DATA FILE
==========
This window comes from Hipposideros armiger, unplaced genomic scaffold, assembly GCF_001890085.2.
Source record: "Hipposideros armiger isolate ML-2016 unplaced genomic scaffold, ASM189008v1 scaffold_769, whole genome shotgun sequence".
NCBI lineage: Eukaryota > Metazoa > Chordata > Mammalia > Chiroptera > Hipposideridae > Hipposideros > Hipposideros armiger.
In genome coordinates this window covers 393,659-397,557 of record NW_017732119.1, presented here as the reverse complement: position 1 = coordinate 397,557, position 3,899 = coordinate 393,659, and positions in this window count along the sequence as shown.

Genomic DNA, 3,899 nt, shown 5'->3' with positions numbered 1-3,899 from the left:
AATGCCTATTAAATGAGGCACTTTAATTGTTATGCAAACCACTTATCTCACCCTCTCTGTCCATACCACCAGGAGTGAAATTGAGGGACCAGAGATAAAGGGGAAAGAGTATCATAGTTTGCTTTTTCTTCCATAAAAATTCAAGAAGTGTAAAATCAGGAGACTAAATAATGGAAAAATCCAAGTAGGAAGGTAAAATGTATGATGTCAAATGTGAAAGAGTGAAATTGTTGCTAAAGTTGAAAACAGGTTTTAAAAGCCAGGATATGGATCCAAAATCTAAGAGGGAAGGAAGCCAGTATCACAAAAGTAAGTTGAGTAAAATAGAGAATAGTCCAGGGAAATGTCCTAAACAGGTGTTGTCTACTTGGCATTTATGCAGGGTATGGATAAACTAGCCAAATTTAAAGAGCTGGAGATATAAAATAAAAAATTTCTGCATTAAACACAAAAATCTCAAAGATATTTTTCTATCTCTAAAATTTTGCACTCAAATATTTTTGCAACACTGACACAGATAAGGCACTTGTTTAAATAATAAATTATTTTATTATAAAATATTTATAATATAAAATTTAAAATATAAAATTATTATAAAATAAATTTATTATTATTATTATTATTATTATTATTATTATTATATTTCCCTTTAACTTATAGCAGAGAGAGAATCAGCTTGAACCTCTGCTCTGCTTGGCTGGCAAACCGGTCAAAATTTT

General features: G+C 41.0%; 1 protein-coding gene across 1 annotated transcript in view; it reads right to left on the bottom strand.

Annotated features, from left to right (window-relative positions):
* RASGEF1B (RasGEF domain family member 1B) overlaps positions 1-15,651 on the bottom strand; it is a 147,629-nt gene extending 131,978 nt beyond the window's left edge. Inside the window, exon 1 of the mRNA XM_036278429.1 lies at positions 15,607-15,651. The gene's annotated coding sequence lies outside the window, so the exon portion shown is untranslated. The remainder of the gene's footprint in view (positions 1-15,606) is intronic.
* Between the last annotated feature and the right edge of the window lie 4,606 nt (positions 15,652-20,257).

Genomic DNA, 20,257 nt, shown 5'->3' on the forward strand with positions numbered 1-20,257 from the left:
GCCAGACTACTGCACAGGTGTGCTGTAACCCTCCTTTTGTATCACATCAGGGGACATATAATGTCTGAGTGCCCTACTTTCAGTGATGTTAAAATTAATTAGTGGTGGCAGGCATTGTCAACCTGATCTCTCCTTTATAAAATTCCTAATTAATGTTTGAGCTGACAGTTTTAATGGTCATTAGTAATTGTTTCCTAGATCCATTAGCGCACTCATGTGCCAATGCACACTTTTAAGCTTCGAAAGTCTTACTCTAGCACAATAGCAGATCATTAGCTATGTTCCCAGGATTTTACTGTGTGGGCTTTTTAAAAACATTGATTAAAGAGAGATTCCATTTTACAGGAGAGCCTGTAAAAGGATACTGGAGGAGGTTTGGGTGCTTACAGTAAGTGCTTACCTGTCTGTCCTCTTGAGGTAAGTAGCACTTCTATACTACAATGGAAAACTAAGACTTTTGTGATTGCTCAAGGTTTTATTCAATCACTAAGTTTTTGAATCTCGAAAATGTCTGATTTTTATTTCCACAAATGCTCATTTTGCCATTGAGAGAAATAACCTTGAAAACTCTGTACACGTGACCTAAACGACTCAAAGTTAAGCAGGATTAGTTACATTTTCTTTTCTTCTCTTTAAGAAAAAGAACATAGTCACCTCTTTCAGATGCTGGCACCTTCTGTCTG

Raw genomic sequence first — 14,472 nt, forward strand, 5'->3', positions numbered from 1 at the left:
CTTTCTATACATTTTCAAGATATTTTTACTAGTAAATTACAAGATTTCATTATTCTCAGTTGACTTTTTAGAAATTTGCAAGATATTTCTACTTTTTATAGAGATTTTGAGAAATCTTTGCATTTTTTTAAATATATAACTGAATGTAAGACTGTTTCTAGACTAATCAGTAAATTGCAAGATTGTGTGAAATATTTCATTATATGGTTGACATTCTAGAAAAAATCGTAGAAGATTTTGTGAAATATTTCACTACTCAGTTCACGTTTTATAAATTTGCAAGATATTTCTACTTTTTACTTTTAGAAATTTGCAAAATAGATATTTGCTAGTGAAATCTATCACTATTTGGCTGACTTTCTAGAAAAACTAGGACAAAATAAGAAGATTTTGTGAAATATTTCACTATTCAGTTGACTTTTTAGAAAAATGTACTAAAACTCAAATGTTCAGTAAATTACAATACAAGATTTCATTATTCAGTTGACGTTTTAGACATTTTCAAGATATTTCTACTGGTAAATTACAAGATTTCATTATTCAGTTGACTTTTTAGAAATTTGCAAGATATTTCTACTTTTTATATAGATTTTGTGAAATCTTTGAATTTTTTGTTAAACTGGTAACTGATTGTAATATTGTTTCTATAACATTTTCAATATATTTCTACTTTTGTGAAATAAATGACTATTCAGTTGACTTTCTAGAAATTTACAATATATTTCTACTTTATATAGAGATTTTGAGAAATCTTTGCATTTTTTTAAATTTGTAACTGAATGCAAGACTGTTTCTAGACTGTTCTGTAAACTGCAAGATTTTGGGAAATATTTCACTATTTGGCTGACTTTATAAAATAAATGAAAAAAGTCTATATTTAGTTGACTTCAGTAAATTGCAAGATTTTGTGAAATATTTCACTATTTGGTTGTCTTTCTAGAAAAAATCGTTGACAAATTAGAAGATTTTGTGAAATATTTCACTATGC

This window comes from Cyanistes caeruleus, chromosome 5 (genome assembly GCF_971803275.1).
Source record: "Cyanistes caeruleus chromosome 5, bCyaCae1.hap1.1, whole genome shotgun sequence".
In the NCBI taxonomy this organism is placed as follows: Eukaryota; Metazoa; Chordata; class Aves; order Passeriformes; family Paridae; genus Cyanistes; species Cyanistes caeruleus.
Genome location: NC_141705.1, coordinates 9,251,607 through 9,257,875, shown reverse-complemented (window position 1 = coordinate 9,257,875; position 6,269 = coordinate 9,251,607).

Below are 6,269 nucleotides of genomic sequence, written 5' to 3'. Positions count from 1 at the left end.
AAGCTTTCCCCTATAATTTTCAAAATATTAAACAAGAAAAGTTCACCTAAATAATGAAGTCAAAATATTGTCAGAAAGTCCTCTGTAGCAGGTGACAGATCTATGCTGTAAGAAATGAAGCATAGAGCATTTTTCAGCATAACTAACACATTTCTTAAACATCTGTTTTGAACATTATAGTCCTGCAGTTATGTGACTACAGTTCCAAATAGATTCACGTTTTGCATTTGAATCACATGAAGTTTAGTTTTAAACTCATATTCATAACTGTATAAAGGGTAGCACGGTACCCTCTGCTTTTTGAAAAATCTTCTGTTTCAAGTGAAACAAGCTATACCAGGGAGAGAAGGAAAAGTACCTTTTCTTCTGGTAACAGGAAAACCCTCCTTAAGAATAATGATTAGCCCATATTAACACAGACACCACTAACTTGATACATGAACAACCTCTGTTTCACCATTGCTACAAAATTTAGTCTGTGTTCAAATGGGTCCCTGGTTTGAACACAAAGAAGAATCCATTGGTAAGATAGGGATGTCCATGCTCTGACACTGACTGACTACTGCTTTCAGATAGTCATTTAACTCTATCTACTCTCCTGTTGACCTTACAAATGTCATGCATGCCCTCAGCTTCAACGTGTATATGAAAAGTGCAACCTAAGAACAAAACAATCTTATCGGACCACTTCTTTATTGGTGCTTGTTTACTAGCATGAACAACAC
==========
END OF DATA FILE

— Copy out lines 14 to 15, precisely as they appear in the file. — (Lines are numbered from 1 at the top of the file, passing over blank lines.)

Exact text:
CTTTCTATACATTTTCAAGATATTTTTACTAGTAAATTACAAGATTTCATTATTCTCAGTTGACTTTTTAGAAATTTGCAAGATATTTCTACTTTTTATAGAGATTTTGAGAAATCTTTGCATTTTTTTAAATATATAACTGAATGTAAGACTGTTTCTAGACTAATCAGTAAATTGCAAGATTGTGTGAAATATTTCATTATATGGTTGACATTCTAGAAAAAATCGTAGAAGATTTTGTGAAATATTTCACTACTCAGTTCACGTTTTATAAATTTGCAAGATATTTCTACTTTTTACTTTTAGAAATTTGCAAAATAGATATTTGCTAGTGAAATCTATCACTATTTGGCTGACTTTCTAGAAAAACTAGGACAAAATAAGAAGATTTTGTGAAATATTTCACTATTCAGTTGACTTTTTAGAAAAATGTACTAAAACTCAAATGTTCAGTAAATTACAATACAAGATTTCATTATTCAGTTGACGTTTTAGACATTTTCAAGATATTTCTACTGGTAAATTACAAGATTTCATTATTCAGTTGACTTTTTAGAAATTTGCAAGATATTTCTACTTTTTATATAGATTTTGTGAAATCTTTGAATTTTTTGTTAAACTGGTAACTGATTGTAATATTGTTTCTATAACATTTTCAATATATTTCTACTTTTGTGAAATAAATGACTATTCAGTTGACTTTCTAGAAATTTACAATATATTTCTACTTTATATAGAGATTTTGAGAAATCTTTGCATTTTTTTAAATTTGTAACTGAATGCAAGACTGTTTCTAGACTGTTCTGTAAACTGCAAGATTTTGGGAAATATTTCACTATTTGGCTGACTTTATAAAATAAATGAAAAAAGTCTATATTTAGTTGACTTCAGTAAATTGCAAGATTTTGTGAAATATTTCACTATTTGGTTGTCTTTCTAGAAAAAATCGTTGACAAATTAGAAGATTTTGTGAAATATTTCACTATGC

This window comes from Cyanistes caeruleus, chromosome 5 (genome assembly GCF_971803275.1).